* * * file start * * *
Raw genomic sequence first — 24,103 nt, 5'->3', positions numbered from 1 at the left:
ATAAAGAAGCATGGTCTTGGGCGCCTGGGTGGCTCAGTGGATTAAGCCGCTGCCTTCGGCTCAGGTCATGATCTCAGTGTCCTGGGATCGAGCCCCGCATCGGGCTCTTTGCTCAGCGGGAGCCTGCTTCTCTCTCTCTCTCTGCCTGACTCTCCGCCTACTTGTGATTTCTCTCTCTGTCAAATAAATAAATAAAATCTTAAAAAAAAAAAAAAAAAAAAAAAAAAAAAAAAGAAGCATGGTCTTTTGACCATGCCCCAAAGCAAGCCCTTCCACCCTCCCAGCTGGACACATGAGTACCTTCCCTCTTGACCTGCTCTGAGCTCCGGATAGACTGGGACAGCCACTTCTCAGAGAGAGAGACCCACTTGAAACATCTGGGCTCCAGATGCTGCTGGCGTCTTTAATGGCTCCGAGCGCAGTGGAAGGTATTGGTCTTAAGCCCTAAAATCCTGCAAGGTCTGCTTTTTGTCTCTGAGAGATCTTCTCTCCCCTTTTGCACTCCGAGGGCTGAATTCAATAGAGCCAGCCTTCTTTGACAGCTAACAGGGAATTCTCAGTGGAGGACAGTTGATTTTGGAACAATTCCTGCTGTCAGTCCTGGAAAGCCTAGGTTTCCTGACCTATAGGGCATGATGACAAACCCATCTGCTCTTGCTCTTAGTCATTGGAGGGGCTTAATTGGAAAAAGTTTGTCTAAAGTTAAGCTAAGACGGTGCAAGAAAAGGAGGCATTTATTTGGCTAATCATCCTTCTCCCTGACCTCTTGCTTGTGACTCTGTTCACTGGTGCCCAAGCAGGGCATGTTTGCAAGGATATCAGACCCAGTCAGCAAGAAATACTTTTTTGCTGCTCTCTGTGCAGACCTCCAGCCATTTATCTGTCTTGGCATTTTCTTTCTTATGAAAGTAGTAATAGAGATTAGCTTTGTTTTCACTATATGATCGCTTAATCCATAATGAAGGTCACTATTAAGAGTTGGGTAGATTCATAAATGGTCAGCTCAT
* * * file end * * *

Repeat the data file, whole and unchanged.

Raw genomic sequence first — 24,103 nt, 5'->3', positions numbered from 1 at the left:
ATAAAGAAGCATGGTCTTGGGCGCCTGGGTGGCTCAGTGGATTAAGCCGCTGCCTTCGGCTCAGGTCATGATCTCAGTGTCCTGGGATCGAGCCCCGCATCGGGCTCTTTGCTCAGCGGGAGCCTGCTTCTCTCTCTCTCTCTGCCTGACTCTCCGCCTACTTGTGATTTCTCTCTCTGTCAAATAAATAAATAAAATCTTAAAAAAAAAAAAAAAAAAAAAAAAAAAAAAAAGAAGCATGGTCTTTTGACCATGCCCCAAAGCAAGCCCTTCCACCCTCCCAGCTGGACACATGAGTACCTTCCCTCTTGACCTGCTCTGAGCTCCGGATAGACTGGGACAGCCACTTCTCAGAGAGAGAGACCCACTTGAAACATCTGGGCTCCAGATGCTGCTGGCGTCTTTAATGGCTCCGAGCGCAGTGGAAGGTATTGGTCTTAAGCCCTAAAATCCTGCAAGGTCTGCTTTTTGTCTCTGAGAGATCTTCTCTCCCCTTTTGCACTCCGAGGGCTGAATTCAATAGAGCCAGCCTTCTTTGACAGCTAACAGGGAATTCTCAGTGGAGGACAGTTGATTTTGGAACAATTCCTGCTGTCAGTCCTGGAAAGCCTAGGTTTCCTGACCTATAGGGCATGATGACAAACCCATCTGCTCTTGCTCTTAGTCATTGGAGGGGCTTAATTGGAAAAAGTTTGTCTAAAGTTAAGCTAAGACGGTGCAAGAAAAGGAGGCATTTATTTGGCTAATCATCCTTCTCCCTGACCTCTTGCTTGTGACTCTGTTCACTGGTGCCCAAGCAGGGCATGTTTGCAAGGATATCAGACCCAGTCAGCAAGAAATACTTTTTTGCTGCTCTCTGTGCAGACCTCCAGCCATTTATCTGTCTTGGCATTTTCTTTCTTATGAAAGTAGTAATAGAGATTAGCTTTGTTTTCACTATATGATCGCTTAATCCATAATGAAGGTCACTATTAAGAGTTGGGTAGATTCATAAATGGTCAGCTCAT